After Brooklyn Nets point guard Kyrie Irving promoted an anti-Semitic film on his social media page last week, Nike stated on Friday that it has suspended its relationship with Irving.

“At Nike, we believe there is no place for hate speech and we condemn any form of antisemitism. To that end, we’ve made the decision to suspend our relationship with Kyrie Irving effective immediately and will no longer launch the Kyrie 8. We are deeply saddened and disappointed by the situation and its impact on everyone,” Nike said in a statement.

Also read: Kyrie Irving’s antisemitism controversy: A timeline

Since 2014, Irving has worked with Nike in a partnership, creating many pairs of signature basketball shoes. However, according to a May report by ESPN’s Adrian Wojnarowski and Ramona Shelburne, Irving’s NBA future uncertainty made it impossible for Nike to renew his signature shoe agreement with Irving past 2023.

Last week, Irving used social media to promote Hebrews to Negroes: Wake Up Black America. According to a Rolling Stone article written by Jon Blistein, the movie contains viewpoints “in line with more extreme factions of the Black Hebrew Israelites, which have a long history of misogyny, homophobia, xenophobia, Islamophobia, and especially antisemitism.”

Also read: Kyrie Irving antisemitic documentary link: Everything about the film Hebrews to Negroes: Wake Up Black America

After meeting with the media earlier in the day, Irving “refused to unequivocally claim he has no antisemitic ideas,” according to the Nets’ statement on Thursday, they suspended him for at least five games.

The media conference on Thursday was only one of several chances Irving had this week to condemn antisemitism. He informed reporters that he “respects all walks of life,” although at the time he did not express an official apology or claim to have no antisemitic ideas.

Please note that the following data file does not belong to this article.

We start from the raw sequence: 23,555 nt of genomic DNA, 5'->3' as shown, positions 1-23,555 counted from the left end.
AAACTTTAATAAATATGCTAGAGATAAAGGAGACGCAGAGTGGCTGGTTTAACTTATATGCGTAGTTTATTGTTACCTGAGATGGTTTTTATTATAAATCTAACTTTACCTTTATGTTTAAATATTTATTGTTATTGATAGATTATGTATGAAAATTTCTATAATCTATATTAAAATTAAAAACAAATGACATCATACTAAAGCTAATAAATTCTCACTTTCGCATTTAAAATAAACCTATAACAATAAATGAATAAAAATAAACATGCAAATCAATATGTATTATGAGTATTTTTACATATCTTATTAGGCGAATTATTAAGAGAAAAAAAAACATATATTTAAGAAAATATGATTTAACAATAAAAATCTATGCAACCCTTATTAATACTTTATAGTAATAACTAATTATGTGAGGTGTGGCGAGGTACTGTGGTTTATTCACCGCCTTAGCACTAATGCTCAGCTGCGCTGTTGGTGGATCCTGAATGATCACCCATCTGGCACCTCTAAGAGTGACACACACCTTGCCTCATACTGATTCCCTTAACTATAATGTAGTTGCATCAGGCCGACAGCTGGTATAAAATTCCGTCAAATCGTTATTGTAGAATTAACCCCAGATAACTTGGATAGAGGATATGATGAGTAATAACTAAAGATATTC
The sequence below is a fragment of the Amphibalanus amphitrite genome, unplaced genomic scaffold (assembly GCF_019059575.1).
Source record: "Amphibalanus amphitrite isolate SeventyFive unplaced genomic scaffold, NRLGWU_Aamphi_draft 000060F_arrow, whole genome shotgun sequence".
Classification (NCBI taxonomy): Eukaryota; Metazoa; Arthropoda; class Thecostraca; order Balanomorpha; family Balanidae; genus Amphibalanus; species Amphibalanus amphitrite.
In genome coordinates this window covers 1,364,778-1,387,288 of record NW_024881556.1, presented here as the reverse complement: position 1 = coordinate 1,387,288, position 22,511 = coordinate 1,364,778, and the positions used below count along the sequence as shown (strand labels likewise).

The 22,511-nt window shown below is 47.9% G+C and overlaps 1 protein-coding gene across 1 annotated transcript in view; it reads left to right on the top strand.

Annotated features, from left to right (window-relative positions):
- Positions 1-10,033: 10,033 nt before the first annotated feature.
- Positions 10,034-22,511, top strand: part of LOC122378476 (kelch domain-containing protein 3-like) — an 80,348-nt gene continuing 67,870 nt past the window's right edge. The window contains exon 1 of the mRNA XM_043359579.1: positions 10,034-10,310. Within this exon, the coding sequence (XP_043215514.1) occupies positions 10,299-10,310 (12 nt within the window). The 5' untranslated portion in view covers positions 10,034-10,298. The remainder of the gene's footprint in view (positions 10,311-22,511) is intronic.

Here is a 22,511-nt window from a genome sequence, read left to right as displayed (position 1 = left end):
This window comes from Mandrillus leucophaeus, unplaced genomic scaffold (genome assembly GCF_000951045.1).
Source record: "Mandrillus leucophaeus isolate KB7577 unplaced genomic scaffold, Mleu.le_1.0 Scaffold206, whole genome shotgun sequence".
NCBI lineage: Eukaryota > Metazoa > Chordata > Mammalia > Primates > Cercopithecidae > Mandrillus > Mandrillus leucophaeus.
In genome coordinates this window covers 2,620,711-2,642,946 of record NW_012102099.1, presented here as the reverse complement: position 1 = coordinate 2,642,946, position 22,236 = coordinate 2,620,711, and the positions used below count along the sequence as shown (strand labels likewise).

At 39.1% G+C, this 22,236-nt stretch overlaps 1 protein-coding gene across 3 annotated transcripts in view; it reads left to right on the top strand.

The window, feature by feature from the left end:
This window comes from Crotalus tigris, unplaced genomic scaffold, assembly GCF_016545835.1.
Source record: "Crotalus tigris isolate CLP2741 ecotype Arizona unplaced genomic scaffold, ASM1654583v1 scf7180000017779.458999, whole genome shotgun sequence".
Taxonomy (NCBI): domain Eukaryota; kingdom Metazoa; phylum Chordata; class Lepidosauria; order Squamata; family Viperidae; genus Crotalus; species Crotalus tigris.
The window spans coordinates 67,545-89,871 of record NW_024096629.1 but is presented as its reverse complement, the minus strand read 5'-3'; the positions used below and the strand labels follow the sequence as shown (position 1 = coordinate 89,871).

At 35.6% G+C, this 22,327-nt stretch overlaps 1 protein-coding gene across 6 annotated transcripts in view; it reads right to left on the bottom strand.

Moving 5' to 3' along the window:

Irving apologised to the Jewish community on Instagram after the Nets announced his suspension.

Also read: Kanye West backs Kyrie Irving over anti-semitism row, slams Shaq, Amar’e Stoudemire

He wrote, “While doing research on YHWH, I posted a Documentary that contained some false anti-Semitic statements, narratives, and language that were untrue and offensive to the Jewish Race/Religion, and I take full accountability and responsibly for my actions. I am grateful to have a big platform to share knowledge and I want to move forward by having an open dialogue to learn more and grow from this. To All Jewish families and Communities that are hurt and affected from my post, I am deeply sorry to have caused you pain, and I apologize. I initially reacted out of emotion to being unjustly labeled Anti-Semitic, instead of focusing on the healing process of my Jewish Brothers and Sisters that were hurt from the hateful remarks made in the Documentary. I want to clarify any confusion on where I stand fighting against Anti- semticism by apologizing for posting the documentary without context and a factual explanation outlining the specific beliefs in the Documentary I agreed with and disagreed with. I had no intentions to disrespect any Jewish cultural history regarding the Holocaust or perpetuate any hate. I am learning from this unfortunate event and hope we can find understanding between us all. I am no different than any other human being. I am a seeker of truth and knowledge, and I know who I Am.”

Irving will be able to suit up for the Brooklyn Nets against the Los Angeles Lakers on November 13 if his suspension is reduced to the required five games.